One of the most renowned British Officers in the history of the Brigade of Gurkhas has told how only luck has saved him from death over the years – including the night he escaped from an enemy base decked with human skulls.
Lieutenant Colonel John Cross OBE, otherwise known as JP Cross, spoke in a rare public interview at the age of 94, telling of his service with Gurkha units for almost 40 years, during which time he has stared down death many times.
His experience, leadership and devotion to his units helped him earn a legendary respect among the Gurkhas in his adopted home of Nepal, where he is now an official citizen.
He likes to be called a 'Nepali born in Britain', as if to emphasise how immersed he is in the Nepalese way of life.
Lt Col Cross, whose first active service was in the 1944 – 1945 Burma Campaign, told Suman Kharel in an interview with Gurkha Radio BFBS how he once feared for his life during that conflict, after he was briefly held captive by the enemy.
He said his captors taunted him by pointing to 18 skulls hanging from the ceiling at the base, telling him: "Yours will be the 19th tomorrow".
However, that threat never came true because, by morning, he managed to free himself from the confined cell in which he was being held and where he said he had been locked up "sweating with fear", with only a straw mat to sleep on.
Seizing an opportunity to slip by the enemy, he then trekked for nine hours through the jungle and eventually used his expert command of soldiering in challenging territory to locate his Gurkha platoon.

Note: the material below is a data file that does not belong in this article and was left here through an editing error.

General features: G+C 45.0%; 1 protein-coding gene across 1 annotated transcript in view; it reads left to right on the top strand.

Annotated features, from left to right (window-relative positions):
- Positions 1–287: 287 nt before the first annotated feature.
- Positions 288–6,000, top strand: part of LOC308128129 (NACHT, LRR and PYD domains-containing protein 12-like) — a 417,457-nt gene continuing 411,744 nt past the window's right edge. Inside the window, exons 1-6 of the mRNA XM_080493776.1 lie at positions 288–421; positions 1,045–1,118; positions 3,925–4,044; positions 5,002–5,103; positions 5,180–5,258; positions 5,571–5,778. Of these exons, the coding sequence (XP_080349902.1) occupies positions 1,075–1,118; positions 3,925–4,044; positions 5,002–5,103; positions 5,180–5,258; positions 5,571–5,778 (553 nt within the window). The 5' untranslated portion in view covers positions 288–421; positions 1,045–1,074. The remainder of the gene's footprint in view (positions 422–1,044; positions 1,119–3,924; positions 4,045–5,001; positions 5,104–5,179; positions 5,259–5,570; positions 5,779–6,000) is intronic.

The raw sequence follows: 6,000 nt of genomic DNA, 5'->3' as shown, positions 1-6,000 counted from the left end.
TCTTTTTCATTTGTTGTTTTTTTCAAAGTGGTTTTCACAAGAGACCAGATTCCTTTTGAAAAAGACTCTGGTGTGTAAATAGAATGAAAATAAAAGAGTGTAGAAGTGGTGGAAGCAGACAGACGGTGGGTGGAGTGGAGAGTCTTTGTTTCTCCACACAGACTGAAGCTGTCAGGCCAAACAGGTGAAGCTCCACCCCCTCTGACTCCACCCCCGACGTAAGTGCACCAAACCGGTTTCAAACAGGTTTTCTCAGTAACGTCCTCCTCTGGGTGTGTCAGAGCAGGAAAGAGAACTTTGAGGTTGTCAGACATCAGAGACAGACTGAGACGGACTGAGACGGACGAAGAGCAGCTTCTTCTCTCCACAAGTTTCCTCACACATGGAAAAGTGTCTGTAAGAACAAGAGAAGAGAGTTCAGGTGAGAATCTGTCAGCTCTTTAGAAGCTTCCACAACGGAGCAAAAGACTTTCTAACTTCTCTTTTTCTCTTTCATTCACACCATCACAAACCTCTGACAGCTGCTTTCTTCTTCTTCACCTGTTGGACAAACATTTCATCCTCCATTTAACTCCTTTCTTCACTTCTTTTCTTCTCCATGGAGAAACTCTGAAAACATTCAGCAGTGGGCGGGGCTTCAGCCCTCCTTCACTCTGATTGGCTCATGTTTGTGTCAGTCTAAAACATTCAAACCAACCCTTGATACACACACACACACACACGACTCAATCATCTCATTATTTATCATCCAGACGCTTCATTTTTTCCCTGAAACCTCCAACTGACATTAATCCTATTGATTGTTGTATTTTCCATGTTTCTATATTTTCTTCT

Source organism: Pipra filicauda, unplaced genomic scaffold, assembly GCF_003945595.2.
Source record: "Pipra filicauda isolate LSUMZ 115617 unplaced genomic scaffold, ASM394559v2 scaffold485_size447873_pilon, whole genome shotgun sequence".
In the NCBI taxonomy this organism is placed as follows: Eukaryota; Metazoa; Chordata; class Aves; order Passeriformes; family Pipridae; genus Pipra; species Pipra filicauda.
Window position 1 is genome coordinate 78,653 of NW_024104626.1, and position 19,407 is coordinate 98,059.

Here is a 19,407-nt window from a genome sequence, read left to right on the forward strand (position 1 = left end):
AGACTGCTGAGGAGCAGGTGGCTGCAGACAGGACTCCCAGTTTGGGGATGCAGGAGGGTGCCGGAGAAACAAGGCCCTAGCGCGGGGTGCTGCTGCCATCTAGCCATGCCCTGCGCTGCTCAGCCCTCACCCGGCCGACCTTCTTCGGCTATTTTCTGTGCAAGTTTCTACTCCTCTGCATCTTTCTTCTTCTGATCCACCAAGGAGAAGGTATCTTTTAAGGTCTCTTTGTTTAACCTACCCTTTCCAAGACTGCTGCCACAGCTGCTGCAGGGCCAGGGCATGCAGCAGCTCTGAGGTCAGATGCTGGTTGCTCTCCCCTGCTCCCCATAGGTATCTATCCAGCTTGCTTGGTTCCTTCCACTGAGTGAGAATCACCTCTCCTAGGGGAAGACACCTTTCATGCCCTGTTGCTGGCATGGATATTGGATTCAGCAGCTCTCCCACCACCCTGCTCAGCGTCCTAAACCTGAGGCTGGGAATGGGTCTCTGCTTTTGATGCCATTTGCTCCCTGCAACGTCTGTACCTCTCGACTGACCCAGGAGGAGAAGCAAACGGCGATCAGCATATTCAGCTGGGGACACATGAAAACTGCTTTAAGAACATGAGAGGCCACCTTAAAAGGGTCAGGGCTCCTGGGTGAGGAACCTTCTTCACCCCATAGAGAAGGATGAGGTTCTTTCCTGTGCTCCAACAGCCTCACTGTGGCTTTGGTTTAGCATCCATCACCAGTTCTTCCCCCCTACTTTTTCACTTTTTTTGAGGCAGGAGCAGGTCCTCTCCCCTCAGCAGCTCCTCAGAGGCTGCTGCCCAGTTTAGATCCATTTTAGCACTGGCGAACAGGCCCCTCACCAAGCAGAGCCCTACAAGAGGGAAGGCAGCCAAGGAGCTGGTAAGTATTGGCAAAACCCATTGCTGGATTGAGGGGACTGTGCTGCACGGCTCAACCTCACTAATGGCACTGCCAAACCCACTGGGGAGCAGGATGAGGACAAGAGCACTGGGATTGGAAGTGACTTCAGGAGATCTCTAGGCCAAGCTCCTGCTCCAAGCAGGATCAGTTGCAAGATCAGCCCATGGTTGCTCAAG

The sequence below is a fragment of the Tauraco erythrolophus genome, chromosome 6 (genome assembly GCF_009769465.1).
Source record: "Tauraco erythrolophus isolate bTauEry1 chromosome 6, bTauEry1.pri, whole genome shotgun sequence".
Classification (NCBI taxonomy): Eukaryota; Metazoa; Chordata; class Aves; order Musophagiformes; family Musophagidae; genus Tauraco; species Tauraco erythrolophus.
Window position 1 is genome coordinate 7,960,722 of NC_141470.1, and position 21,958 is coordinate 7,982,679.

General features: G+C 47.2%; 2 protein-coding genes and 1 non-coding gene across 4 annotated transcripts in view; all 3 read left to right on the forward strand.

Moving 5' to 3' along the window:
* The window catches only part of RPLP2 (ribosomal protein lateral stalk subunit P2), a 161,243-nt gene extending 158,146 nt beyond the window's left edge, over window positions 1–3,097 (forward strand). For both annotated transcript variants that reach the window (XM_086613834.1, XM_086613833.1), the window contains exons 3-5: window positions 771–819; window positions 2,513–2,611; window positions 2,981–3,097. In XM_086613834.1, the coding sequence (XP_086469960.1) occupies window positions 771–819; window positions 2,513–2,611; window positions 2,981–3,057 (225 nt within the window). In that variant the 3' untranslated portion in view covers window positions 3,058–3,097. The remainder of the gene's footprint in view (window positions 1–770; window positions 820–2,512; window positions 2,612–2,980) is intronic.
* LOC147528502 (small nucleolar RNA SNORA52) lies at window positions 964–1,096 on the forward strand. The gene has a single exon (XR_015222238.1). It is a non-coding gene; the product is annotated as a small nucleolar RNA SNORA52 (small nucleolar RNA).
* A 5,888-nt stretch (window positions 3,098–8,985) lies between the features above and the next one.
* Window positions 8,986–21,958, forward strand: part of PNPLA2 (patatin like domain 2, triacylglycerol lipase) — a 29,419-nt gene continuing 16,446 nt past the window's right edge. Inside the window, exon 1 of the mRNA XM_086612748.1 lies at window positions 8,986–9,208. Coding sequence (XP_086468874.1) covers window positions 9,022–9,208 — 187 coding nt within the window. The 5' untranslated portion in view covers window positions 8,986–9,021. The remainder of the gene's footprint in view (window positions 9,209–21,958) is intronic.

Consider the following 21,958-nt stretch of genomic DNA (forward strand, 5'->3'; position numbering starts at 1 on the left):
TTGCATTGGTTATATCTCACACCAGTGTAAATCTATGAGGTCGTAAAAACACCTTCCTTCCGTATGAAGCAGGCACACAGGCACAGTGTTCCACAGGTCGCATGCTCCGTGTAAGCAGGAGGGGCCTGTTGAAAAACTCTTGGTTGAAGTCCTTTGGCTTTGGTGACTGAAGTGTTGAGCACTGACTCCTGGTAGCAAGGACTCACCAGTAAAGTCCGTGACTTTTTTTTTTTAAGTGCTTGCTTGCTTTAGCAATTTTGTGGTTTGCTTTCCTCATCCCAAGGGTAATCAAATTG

Lt Col Cross said that once reunited, his men were extremely pleased to see him but, despite his ordeal, he simply told them: "Let me just have a cup of tea".
He told Forces Radio BFBS that he has never forgotten that cup of tea brewed in a mess tin, saying it was the best of his life.
The retired British officer, who has written 19 books based on his lifelong military experience and knowledge, told Suman of his respect for the Gurkhas.
He went on to share his life with these brave soldiers, both as a serving officer and later as a resident of Nepal, for more than six decades and into his retirement.
Lt Col Cross first arrived in Nepal with the British Army 73 years ago at the age of 21.
In that time, he has not only become a respected officer but a specialist jungle soldier and counter-insurgency expert who has acted as a police officer, a military attaché, a Gurkha recruitment officer and has gone on to become a renowned author and highly-accomplished linguist with an impressive command of the Nepalese language and dialects.
His active service has included Burma, Indo-China, Malaya and Borneo and he has also served in Pakistan, India, Hong Kong and, of course, Nepal among others.
However, it his passion for Nepal, its people and the Gurkhas that has shaped his life – so much so that there came a point in his long years that he decided he never wanted to leave or go back to Britain.
He has not visited the UK for the last 16 years and has no plans to return.
It is this devotion to the Nepali way of life, its language and culture, and his military service, that has cemented his name as a legend among the Gurkhas, while his knowledge expressed in his writing has earned him renown in the wider military world.
He told Suman that he had been so impressed by the natural beauty of the country that when it came time for him to leave, he had one question in mind: 'Will I ever come back?'
Return he did, and it is the lure of Nepal that has kept him there for much of his life and where he decided to remain long after leaving military service.